5 Rillington Place
This three-part series from 2016 revolved around the home life of John Christie and his wife, Ethel, as he committed a string of murders during the 1940s and early 1950s. Each of the three episodes told the story as seen from the respective point of view of the three main characters: Ethel, Timothy Evans and John Christie, himself, who was played with quiet malevolence by Tim Roth. With the house in Rillington Place like a character in itself, this was one not to watch on your own.
READ MORE: ALL OUR REVIEWS OF RILLINGTON PLACE
4 A Very English Scandal
Russell T Davis brought the strange you-wouldn’t-believe-it-if-it-hadn’t-happened story of British Liberal Party leader Jeremy Thorpe to our screens. With a brilliant Hugh Grant as Thorpe, it tells the true story of the MP, who was accused of conspiracy to murder his gay ex-lover (Ben Wishaw) and forced to stand trial in 1979.
READ MORE: OUR REVIEWS OF A VERY ENGLISH SCANDAL
3 When They See Us
Created, co-written, and directed by Ava DuVernay, it tells the harrowing story of events of the 1989 Central Park jogger case and explores the lives and families of the five male suspects who were falsely accused then prosecuted on charges related to the rape and assault of a woman in Central Park, New York City. There’s a strong ensemble cast, full of brilliant, young African American actors, who bring to life this shocking story, and show how this heinous, wrongful conviction changed the teens’ lives forever.
READ MORE: OUR REVIEW OF WHEN THEY SEE US
This stunning and engrossing eight-part series stars Toni Collette, Merritt Wever, and Kaitlyn Dever and follows the 2008–2011 Washington and Colorado serial rape cases. Specifically, it tells the story of Marie, a teenager who was charged with lying about having been raped, and the two detectives who followed a twisting path to arrive at the truth. Detectives Grace Rasmussen (Collette) and Karen Duvall (Weaver) form an unlikely but obsessive investigative pairing who fight to find out the real truth, and uncover a serial perpetrator.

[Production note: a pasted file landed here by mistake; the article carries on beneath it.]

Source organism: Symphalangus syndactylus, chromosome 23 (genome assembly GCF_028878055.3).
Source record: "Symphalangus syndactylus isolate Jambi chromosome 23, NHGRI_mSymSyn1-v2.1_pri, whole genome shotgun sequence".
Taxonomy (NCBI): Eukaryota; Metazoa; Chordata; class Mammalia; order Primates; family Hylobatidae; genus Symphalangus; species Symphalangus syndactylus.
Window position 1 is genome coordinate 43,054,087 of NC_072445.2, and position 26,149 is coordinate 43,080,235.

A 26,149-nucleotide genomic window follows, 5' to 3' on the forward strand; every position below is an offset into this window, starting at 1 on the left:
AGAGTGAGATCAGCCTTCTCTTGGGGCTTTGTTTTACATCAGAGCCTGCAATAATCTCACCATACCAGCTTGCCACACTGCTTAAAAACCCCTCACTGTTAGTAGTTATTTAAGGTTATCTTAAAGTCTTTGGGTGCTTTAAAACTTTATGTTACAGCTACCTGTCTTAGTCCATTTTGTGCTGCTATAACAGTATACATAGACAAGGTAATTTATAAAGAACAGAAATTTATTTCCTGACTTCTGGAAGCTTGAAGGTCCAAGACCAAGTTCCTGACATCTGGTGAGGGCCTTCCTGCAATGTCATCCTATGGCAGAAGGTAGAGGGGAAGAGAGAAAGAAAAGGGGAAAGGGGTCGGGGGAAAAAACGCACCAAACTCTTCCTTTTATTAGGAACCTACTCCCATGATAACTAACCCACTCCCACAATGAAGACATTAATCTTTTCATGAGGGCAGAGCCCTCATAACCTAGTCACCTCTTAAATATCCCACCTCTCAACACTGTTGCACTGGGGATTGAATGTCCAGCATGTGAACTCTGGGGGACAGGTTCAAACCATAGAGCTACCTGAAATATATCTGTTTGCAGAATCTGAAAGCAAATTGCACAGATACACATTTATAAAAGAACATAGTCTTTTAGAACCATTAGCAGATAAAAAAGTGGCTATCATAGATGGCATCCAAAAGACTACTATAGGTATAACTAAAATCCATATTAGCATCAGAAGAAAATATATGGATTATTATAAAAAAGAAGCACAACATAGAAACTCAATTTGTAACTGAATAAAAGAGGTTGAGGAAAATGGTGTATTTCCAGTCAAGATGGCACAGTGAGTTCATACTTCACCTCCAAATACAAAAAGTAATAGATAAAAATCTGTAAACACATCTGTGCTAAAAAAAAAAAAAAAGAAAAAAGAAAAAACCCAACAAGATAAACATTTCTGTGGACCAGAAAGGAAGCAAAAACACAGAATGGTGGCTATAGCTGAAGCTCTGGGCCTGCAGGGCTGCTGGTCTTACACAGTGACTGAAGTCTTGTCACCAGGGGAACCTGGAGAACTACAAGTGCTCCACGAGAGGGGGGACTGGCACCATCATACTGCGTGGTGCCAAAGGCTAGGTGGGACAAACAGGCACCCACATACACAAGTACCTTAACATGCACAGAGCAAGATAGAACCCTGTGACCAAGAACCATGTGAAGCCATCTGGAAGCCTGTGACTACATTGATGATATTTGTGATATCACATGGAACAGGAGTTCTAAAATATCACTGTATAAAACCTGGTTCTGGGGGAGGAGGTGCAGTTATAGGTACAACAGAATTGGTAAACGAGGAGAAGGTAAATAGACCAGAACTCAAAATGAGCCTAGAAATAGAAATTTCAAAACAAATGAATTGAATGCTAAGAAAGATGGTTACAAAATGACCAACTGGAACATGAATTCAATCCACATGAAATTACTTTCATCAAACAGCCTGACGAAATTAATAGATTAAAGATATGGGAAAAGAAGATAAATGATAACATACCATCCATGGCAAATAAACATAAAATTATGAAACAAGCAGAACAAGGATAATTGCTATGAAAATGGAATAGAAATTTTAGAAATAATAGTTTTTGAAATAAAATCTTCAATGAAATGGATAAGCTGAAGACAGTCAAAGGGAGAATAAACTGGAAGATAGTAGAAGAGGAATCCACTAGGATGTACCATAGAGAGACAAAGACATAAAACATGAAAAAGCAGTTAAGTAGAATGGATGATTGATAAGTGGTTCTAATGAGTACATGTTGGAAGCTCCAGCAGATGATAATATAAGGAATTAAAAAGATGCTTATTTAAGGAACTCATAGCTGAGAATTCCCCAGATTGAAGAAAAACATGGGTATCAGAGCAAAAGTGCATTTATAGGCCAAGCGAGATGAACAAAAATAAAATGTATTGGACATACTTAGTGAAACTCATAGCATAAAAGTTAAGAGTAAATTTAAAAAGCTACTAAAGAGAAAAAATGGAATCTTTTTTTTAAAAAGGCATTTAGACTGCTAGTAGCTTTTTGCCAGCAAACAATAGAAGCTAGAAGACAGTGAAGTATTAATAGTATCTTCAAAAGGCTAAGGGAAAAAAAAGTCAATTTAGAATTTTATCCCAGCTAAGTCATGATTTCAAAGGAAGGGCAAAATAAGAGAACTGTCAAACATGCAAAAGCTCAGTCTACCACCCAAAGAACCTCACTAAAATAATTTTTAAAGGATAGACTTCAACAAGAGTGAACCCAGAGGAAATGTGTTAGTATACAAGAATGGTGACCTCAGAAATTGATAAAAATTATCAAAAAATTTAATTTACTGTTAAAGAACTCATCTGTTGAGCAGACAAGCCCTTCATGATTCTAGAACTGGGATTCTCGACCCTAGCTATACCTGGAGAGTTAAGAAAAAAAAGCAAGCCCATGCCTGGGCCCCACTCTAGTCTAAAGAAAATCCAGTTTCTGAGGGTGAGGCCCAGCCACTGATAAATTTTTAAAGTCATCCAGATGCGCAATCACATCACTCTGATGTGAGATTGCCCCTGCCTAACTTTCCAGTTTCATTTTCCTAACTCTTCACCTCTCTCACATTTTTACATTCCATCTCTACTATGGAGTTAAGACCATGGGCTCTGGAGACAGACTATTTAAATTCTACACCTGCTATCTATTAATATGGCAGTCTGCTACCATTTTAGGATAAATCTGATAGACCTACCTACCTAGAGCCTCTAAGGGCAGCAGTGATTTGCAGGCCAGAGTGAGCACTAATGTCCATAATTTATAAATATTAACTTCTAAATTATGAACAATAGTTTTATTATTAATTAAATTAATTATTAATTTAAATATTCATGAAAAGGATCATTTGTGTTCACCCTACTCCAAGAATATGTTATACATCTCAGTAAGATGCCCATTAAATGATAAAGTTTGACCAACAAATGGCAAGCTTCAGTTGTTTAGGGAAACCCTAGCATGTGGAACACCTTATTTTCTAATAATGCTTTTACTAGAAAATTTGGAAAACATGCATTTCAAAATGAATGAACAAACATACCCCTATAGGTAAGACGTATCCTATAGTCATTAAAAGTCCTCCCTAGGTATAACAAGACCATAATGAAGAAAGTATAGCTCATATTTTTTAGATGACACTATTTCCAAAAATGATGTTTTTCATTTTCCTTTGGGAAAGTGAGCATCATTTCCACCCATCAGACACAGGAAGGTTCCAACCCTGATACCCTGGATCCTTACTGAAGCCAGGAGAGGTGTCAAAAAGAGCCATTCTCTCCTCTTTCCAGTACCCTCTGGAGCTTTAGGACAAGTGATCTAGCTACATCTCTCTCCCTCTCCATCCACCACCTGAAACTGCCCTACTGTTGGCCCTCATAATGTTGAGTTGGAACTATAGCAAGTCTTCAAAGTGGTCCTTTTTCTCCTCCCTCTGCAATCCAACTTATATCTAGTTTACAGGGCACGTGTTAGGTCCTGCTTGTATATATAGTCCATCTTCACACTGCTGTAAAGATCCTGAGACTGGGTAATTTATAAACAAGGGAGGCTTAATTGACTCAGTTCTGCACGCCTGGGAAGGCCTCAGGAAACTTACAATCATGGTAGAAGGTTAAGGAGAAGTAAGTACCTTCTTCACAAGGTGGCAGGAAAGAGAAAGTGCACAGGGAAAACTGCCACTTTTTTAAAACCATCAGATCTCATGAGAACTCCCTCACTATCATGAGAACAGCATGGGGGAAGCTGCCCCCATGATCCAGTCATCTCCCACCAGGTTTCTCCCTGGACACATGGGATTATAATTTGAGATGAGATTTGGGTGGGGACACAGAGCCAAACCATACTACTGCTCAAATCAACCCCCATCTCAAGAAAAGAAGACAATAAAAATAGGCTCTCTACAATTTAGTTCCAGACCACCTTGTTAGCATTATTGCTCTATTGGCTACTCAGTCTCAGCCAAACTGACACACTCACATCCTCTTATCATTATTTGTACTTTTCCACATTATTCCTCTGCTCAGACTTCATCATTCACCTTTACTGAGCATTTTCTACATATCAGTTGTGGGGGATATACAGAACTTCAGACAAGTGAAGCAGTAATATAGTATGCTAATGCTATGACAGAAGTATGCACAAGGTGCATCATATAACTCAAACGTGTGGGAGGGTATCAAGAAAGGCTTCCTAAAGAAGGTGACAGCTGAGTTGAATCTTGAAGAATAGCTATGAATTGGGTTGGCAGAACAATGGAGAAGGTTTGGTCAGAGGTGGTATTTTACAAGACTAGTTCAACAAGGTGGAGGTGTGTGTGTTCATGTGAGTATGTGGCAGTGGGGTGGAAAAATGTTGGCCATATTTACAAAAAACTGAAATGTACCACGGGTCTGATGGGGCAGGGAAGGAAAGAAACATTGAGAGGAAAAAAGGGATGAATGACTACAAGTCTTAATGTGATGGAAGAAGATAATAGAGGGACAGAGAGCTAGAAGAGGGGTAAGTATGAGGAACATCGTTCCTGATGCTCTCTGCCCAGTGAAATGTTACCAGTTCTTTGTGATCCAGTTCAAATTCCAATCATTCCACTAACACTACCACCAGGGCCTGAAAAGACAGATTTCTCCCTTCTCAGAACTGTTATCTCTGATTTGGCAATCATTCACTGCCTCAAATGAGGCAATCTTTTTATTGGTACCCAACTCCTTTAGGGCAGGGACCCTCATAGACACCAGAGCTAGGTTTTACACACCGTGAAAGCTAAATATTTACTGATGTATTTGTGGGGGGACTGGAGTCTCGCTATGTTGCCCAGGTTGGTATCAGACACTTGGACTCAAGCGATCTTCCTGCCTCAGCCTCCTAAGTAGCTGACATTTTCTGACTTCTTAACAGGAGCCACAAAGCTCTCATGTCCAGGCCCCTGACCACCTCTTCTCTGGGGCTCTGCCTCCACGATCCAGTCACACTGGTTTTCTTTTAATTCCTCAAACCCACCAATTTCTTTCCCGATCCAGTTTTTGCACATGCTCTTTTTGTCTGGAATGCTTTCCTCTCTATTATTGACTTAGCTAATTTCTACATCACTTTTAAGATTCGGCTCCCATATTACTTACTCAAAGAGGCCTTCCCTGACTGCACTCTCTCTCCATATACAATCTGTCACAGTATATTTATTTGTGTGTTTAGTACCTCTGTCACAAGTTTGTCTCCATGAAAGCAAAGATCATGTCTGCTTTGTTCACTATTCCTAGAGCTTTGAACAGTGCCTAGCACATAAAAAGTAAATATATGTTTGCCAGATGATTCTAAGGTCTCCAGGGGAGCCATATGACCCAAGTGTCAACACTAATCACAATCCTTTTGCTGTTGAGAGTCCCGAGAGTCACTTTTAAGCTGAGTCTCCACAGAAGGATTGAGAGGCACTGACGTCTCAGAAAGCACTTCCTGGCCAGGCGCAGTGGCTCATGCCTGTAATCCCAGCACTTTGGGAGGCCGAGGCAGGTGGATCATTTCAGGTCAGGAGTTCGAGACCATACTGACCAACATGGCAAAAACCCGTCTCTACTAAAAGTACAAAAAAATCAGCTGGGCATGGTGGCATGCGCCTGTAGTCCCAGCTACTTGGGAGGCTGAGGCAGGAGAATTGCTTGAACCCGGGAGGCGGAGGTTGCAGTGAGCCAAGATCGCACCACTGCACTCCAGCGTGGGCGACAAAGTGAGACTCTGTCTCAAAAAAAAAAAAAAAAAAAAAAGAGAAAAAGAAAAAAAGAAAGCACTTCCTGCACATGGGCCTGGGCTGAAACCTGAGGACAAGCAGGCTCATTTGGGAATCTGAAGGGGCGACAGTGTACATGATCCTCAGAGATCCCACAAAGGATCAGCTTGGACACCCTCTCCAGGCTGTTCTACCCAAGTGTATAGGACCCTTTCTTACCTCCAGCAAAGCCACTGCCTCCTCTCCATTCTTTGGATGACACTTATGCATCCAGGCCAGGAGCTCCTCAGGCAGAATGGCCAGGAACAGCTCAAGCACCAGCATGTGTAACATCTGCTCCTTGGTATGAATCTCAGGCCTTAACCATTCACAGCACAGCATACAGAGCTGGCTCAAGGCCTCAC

READ MORE: OUR REVIEW OF UNBELIEVABLE
1 American Crime Story: The Assassination Of Gianni Versace
On the surface, The Assassination Of Gianni Versace was an archetypical dramatisation of a murder spree but beneath that, there was so much more to process, including a searing indictment of homophobia in 1990s America. Superficial scanning might have also concluded that this would be a relatively standard study of vacuous 1990s opulence and excess. It wasn’t. Yes, there were the peculiar dynamics within the Versace family present, but as the layers peeled back this became a story about something completely different. At its centre, Darren Criss gave the performance of a lifetime as Andrew Cunanan, the narcissistic killer who brutally murdered his way across America. As we watched we saw a disturbed young man so desperate for fame and fortune, acceptance and love, that he created such a dizzying raft of different personalities – and weaved such a heady web of lies – it was difficult to know where, or who, he would be next. No wonder it won our Best Crime Drama Of The Year in 2018.